In order to keep your health insurance costs low in Belgium, you have two main options: either signing up with Belgian’s national health insurance scheme, or by shopping around for the best private health insurance plan from international coverage for your own treatment needs.Belgium’s healthcare system is based on a two-tier insurance model, consisting of both national and private health insurance. As an expat, you’ll be able to sign up for the national system as long as you are paying contributions into it, which your employer will deduct from your salary. Registering with the national health insurance scheme is mandatory. You may, however, choose to take out private insurance to cover any gap in reimbursement costs, or for additional peace of mind during your stay in the country.
Belgium operates on a reimbursement policy under state medical insurance, and if you are registered, you will be eligible to claim back:
• a proportion of your medical fees
• a proportion of your dental fees
• hospital care and treatment
• maternity costs
Once you have made your claim, you should be reimbursed for around 70% of your medical fees, for example, for a doctor’s visit. If you are hospitalized, you will need to pay a fixed sum for your accommodation, but your actual treatment fees will be covered by your insurer. You will also need to pay more if you opt for a single-occupancy room.
You will have to pay for non-prescription medication, but some of your prescription costs will be refunded (again, you will need to pay upfront and claim them back). This might only be 20%, however: it depends what sort of medication you need.
Since there is likely to be a gap between the amount actually paid by you for your healthcare and the amount reimbursed by your insurance company, you may wish to opt for private insurance to cover the disparity.
Moreover, the national scheme does not cover all medical treatment: for example, annual dental check-ups are compulsory but the scheme does not cover all dental care, and it won’t cover elective cosmetic surgery or alternative treatments. So you may prefer to take out a private policy as well in order to top up your medical insurance options, depending on your budget.
We’re going to suggest some options for you to consider in order for you to keep your private premiums as low as possible.
Check the small print of any private policy to see whether it covers treatments that you may want to access, such as specialist treatment or more advanced dental care, for example crowns or dental implants.
Remember to check if your potential policy covers pre-existing conditions: the definition of this varies between insurers. Usually the term applies to any conditions which present symptoms or for which you’ve been treated in the last five years. This normally includes any conditions you were diagnosed with over five years ago, but some insurers have different time limits for diagnosis.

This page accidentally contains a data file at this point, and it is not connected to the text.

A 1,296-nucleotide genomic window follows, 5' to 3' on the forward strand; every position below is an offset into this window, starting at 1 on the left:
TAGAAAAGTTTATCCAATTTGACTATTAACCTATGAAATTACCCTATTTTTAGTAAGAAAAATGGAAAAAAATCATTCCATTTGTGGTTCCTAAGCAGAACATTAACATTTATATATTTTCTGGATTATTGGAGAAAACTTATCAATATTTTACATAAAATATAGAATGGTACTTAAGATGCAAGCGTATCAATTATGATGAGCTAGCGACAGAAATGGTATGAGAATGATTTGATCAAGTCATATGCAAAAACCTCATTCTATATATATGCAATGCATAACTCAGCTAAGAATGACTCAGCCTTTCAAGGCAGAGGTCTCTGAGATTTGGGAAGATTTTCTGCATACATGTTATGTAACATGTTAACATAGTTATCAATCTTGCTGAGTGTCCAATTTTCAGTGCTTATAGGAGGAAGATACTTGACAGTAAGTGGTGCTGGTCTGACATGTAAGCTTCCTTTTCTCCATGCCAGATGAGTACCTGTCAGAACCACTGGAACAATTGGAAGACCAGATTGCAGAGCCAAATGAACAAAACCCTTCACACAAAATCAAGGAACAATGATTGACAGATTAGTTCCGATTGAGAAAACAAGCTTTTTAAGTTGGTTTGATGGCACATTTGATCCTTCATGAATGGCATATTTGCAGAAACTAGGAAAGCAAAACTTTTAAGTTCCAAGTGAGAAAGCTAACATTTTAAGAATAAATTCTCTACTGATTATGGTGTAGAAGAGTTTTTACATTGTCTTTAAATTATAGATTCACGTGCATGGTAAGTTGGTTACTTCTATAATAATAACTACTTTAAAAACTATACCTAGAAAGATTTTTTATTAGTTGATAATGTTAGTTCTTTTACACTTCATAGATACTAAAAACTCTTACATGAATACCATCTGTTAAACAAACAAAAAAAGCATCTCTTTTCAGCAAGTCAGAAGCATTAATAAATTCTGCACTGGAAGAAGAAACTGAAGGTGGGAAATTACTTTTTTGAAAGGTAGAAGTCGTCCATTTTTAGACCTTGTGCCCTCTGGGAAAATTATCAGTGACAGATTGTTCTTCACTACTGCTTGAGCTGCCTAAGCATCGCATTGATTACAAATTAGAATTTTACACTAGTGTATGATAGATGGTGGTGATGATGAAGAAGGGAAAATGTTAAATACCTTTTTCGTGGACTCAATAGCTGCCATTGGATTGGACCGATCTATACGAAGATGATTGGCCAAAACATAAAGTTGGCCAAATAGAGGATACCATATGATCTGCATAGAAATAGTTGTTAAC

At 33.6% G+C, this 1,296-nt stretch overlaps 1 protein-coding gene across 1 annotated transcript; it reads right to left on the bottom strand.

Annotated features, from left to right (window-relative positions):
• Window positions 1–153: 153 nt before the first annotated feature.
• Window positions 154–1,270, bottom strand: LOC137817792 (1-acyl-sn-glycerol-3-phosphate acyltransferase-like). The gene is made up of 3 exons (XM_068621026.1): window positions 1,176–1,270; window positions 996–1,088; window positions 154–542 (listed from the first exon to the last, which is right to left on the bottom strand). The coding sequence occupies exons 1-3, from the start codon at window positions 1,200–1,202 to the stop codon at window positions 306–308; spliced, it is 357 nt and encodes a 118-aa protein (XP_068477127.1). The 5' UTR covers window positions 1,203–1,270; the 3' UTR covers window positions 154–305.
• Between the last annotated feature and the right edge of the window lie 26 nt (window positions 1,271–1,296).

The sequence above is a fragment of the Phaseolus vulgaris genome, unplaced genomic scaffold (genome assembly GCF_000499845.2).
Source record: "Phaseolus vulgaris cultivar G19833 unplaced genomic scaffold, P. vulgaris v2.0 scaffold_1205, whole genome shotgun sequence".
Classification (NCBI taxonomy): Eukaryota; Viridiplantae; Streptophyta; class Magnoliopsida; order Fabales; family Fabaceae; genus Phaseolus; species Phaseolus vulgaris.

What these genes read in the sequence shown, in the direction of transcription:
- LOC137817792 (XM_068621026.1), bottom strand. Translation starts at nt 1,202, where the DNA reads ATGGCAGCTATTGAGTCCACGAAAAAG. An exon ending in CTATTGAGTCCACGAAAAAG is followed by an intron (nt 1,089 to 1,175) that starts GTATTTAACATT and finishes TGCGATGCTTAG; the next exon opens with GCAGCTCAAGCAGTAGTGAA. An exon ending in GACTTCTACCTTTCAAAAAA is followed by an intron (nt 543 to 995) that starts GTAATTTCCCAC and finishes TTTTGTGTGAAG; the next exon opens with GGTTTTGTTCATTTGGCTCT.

You may also want to check out whether your policy has a ‘hospitalisation’ clause covering you for occasional hospital visits. You may need to discuss this directly with your insurer.
Take a good look at any potential policy for any cover relating to healthcare which does not apply to you: some policies have provision for maternity care, for instance, and if you are not intending to become pregnant (or prefer to rely on the cover provided by the Belgian maternity system), then you may wish to reduce your policy costs by having such options removed.
You may also be able to reduce the cost of your premium through cost sharing: this means that you and your insurer will share the costs of any treatment. You will pay up to an agreed limit, and your provider will cover the rest. Different insurers will have different ways of arranging cost sharing, as detailed below.
Co-pay: where you pay a fixed sum for your treatment and your insurer covers the rest. For instance, if the total cost of your treatment is €85, and your co-pay amount is set at €40, then you will pay €40 and your insurer will pay €45.
Co-insurance: where you pay a fixed percentage of the total cost and your insurer covers the rest. For instance, if your co-insurance is set at 20%, you will pay 20% of €85 and your insurer will cover the remaining 80%.
Deductibles: where you pay the entire amount allowed for all services provided until the deductible is met. For instance, if your policy has a €1,000 annual deductible, you would pay €85 for each visit to your GP. However, you would then have to pay the entire amount for 11 such visits (€1000/€85 = 11.8) before your insurance began to pay out to the doctor directly.
You may also need to take a look at whether there is an out-of-pocket maximum that you would be expected to pay after your deductible has been met.
Let’s say that your plan above, with a €1000 deductible, also has a co-insurance option of 20% and an out-of-pocket maximum of €1500. You will thus pay €85 for 11 visits to the doctor under your deductible until it is met. You will then pay €17 for each visit as your 20% coinsurance, until you reach the co-insurance ceiling of €500 (€1,500 minus the deductible of €1,000), or about 29 more visits (€500€17 = 29.4). At that point (40 total visits in a year), you would pay nothing more for the remainder of the plan year.
It’s worth doing the maths, especially if you don’t think that you’ll need to make more than a couple of visits to your GP in Belgium in any one policy period. For example, if you just want dental check-ups with an occasional filling, it might be worth working out whether one or two out-of-pocket costs might be cheaper than full dental cover.
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